The smartest insight and analysis, from all perspectives, rounded up from around the web:
Apple's cash is coming home, said Daisuke Wakabayashi and Brian Chen at The New York Times. The tech giant announced last week that it plans to repatriate "the vast majority" of the $252 billion it has hoarded overseas and will make a one-time tax payment of $38 billion. The company also pledged to create 20,000 new U.S. jobs and make $30 billion in U.S. capital expenditures over the next five years, including for a new corporate campus. Apple didn't explicitly say its decision was the result of Congress slashing the corporate tax rate from 35 percent to 21 percent, but President Trump "seized on the opportunity to take credit," said Jordan Weissmann at Slate. "Great to see Apple follow through as a result of TAX CUTS," the president tweeted. Apple CEO Tim Cook later said that "large parts" of the plan were thanks to tax cuts and "large parts" would have happened anyway. But Trump has made clear "it behooves any corporation that wants favorable treatment to tie all of their investment decisions to the GOP's tax bill, no matter how tenuous."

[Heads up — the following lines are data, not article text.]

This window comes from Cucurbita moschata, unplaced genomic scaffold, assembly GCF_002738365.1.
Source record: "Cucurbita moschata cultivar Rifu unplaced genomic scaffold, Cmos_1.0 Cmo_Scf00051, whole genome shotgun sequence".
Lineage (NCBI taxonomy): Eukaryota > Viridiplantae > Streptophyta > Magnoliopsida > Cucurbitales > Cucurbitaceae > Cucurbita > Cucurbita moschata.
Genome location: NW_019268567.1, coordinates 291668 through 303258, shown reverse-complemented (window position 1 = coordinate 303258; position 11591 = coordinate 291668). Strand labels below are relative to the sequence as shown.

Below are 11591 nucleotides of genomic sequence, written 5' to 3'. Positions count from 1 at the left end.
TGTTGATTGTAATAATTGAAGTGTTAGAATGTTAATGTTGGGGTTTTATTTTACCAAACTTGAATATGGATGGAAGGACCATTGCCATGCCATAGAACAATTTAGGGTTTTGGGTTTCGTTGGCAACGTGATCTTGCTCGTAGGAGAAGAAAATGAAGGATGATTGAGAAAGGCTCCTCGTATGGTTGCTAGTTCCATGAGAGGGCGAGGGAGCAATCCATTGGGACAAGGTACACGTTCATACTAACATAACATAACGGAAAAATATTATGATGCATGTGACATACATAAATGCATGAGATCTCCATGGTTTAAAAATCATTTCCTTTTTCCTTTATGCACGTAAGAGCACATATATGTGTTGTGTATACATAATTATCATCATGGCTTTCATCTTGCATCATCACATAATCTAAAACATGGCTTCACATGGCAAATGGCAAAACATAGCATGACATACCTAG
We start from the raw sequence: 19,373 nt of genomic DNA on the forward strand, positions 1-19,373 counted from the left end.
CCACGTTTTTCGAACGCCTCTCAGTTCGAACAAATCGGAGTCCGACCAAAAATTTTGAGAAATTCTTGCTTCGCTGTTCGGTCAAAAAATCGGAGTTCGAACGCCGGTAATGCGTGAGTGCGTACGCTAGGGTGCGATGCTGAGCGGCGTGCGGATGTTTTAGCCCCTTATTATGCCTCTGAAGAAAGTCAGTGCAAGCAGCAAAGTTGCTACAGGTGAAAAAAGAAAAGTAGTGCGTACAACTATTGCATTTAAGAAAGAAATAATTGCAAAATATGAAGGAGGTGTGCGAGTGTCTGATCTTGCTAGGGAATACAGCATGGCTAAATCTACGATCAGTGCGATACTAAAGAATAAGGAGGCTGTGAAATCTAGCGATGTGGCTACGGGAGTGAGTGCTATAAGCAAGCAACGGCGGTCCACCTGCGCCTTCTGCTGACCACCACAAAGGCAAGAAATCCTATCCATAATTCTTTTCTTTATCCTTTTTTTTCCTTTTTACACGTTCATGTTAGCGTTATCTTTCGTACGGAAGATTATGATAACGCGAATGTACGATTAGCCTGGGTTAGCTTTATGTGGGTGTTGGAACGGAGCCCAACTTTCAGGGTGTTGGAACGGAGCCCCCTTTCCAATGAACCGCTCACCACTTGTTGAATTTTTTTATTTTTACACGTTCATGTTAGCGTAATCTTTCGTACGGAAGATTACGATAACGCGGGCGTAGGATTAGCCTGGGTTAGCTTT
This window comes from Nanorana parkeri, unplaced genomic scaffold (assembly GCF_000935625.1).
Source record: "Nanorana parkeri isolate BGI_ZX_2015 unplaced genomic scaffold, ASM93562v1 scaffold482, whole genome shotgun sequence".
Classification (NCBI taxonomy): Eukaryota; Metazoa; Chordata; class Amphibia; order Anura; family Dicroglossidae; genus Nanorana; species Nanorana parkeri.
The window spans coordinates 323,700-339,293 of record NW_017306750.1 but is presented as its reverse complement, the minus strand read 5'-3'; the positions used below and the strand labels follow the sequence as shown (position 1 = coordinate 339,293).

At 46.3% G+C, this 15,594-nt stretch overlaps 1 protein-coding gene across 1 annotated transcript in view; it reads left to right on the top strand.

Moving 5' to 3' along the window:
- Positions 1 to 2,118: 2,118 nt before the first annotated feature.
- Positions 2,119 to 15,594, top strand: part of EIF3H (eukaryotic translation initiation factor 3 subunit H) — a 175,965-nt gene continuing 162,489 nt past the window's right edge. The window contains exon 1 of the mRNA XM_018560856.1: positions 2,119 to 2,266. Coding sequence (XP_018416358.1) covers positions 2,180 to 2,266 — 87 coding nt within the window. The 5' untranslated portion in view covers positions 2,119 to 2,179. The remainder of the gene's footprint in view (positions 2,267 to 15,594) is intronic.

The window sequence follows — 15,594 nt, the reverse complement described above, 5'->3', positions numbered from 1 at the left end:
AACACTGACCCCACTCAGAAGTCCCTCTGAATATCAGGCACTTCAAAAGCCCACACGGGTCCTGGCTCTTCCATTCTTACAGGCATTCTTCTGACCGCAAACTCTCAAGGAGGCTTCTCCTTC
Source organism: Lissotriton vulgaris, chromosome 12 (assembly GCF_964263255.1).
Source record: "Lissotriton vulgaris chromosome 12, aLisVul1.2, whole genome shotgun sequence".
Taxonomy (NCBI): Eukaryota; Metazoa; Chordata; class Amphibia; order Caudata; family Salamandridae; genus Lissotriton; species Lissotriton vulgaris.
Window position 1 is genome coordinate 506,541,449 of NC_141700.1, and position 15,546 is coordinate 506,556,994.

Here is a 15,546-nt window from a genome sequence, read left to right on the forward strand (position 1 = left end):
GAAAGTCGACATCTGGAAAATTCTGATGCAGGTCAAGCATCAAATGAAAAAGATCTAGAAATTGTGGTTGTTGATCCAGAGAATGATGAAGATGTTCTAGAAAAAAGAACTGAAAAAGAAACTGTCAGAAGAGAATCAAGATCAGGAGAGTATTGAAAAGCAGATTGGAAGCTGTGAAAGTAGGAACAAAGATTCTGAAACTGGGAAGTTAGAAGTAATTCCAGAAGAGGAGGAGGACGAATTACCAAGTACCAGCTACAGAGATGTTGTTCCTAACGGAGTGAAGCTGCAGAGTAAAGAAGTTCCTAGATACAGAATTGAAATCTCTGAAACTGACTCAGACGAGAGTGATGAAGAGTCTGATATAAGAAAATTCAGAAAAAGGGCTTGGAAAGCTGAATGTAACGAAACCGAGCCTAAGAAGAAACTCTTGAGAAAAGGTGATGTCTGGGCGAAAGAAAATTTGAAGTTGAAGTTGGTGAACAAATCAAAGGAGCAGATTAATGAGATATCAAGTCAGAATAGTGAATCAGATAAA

These are "attention-getting numbers," but Apple's move actually comes "at a hefty cost to taxpayers," said Chris Macke at The Hill. Because the GOP tax law allows companies to bring money home at lower tax rates — 15.5 percent on cash holdings and 8 percent on non-liquid assets — Apple will save as much as $50 billion in taxes that it would otherwise have owed. Trading that $50 billion in return for 20,000 jobs winds up costing the American taxpayer "more than $2.4 million per job." Apple "wants to be congratulated" for bringing its money home and for paying what it calls a "record" repatriation tax bill, said Michael Hiltzik at the Los Angeles Times. But it's a record bill because Apple has been "a world champion at global tax avoidance," parking profits for years in low-tax Ireland and the tiny island of Jersey. The company "gambled that it could wait out the U.S. government until a tax amnesty came about." The bet clearly paid off in Apple's favor.
Give Trump credit where credit is due, said Bret Stephens at The New York Times. The U.S. is about to get a $38 billion tax windfall, thousands of new jobs, and a new Apple campus. That's "not too shabby, especially considering all the hyperbolic predictions of economic doom that went with Trump's election." Don't miss the long game here, said Kevin Williamson at National Review. Thanks to corporate tax reform, the U.S. has overnight become a more attractive place to do business. With a lower corporate rate and a move to a territorial tax system, we're providing the economy with the conditions to help lots of new Apples grow and succeed. Apple's returning cash is just "the residue — welcome residue! — of deals already done." It was low-hanging fruit. The smarter question is, after tax reform, "what has been planted?"